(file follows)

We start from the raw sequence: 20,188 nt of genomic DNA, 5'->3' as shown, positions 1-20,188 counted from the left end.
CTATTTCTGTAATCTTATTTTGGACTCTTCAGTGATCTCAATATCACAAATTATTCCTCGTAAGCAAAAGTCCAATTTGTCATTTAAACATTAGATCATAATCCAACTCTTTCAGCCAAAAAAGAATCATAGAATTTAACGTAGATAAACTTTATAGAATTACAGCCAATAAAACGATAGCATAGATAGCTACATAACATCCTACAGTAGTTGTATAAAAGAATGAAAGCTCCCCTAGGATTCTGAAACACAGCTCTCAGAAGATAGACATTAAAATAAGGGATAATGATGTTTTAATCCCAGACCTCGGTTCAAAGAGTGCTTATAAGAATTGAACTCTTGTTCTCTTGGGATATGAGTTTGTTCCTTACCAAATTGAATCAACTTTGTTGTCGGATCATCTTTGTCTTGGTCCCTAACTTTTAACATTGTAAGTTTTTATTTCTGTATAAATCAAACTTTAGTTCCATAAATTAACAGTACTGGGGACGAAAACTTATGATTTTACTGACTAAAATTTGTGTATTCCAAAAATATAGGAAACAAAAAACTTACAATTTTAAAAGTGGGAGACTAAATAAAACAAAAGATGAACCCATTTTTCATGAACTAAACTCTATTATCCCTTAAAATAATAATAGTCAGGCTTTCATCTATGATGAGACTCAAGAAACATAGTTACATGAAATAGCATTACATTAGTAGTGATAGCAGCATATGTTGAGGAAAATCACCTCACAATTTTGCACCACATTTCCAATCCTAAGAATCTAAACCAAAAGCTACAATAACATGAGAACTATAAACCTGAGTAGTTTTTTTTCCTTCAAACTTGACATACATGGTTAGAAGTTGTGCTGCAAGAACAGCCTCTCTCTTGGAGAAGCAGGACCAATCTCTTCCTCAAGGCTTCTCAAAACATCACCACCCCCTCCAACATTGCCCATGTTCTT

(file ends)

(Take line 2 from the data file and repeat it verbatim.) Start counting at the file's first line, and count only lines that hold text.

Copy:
CTATTTCTGTAATCTTATTTTGGACTCTTCAGTGATCTCAATATCACAAATTATTCCTCGTAAGCAAAAGTCCAATTTGTCATTTAAACATTAGATCATAATCCAACTCTTTCAGCCAAAAAAGAATCATAGAATTTAACGTAGATAAACTTTATAGAATTACAGCCAATAAAACGATAGCATAGATAGCTACATAACATCCTACAGTAGTTGTATAAAAGAATGAAAGCTCCCCTAGGATTCTGAAACACAGCTCTCAGAAGATAGACATTAAAATAAGGGATAATGATGTTTTAATCCCAGACCTCGGTTCAAAGAGTGCTTATAAGAATTGAACTCTTGTTCTCTTGGGATATGAGTTTGTTCCTTACCAAATTGAATCAACTTTGTTGTCGGATCATCTTTGTCTTGGTCCCTAACTTTTAACATTGTAAGTTTTTATTTCTGTATAAATCAAACTTTAGTTCCATAAATTAACAGTACTGGGGACGAAAACTTATGATTTTACTGACTAAAATTTGTGTATTCCAAAAATATAGGAAACAAAAAACTTACAATTTTAAAAGTGGGAGACTAAATAAAACAAAAGATGAACCCATTTTTCATGAACTAAACTCTATTATCCCTTAAAATAATAATAGTCAGGCTTTCATCTATGATGAGACTCAAGAAACATAGTTACATGAAATAGCATTACATTAGTAGTGATAGCAGCATATGTTGAGGAAAATCACCTCACAATTTTGCACCACATTTCCAATCCTAAGAATCTAAACCAAAAGCTACAATAACATGAGAACTATAAACCTGAGTAGTTTTTTTTCCTTCAAACTTGACATACATGGTTAGAAGTTGTGCTGCAAGAACAGCCTCTCTCTTGGAGAAGCAGGACCAATCTCTTCCTCAAGGCTTCTCAAAACATCACCACCCCCTCCAACATTGCCCATGTTCTT